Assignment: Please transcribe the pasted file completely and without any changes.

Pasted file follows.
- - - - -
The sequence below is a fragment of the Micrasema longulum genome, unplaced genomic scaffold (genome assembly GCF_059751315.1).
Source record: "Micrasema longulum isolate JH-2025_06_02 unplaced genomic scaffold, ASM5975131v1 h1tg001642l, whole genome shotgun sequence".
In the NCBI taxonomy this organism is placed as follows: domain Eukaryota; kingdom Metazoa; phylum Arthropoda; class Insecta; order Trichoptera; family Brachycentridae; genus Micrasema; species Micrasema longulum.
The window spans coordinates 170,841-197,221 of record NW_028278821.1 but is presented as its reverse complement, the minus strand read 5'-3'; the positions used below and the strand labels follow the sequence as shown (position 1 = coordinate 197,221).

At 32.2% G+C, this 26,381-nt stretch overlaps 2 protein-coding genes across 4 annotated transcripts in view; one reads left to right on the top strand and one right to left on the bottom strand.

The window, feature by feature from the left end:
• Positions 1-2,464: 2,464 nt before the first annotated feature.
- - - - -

The sequence below is a fragment of the Micrasema longulum genome, unplaced genomic scaffold (genome assembly GCF_059751315.1).
Source record: "Micrasema longulum isolate JH-2025_06_02 unplaced genomic scaffold, ASM5975131v1 h1tg001642l, whole genome shotgun sequence".
In the NCBI taxonomy this organism is placed as follows: domain Eukaryota; kingdom Metazoa; phylum Arthropoda; class Insecta; order Trichoptera; family Brachycentridae; genus Micrasema; species Micrasema longulum.
The window spans coordinates 170,841-197,221 of record NW_028278821.1 but is presented as its reverse complement, the minus strand read 5'-3'; the positions used below and the strand labels follow the sequence as shown (position 1 = coordinate 197,221).

At 32.2% G+C, this 26,381-nt stretch overlaps 2 protein-coding genes across 4 annotated transcripts in view; one reads left to right on the top strand and one right to left on the bottom strand.

The window, feature by feature from the left end:
• Positions 1-2,464: 2,464 nt before the first annotated feature.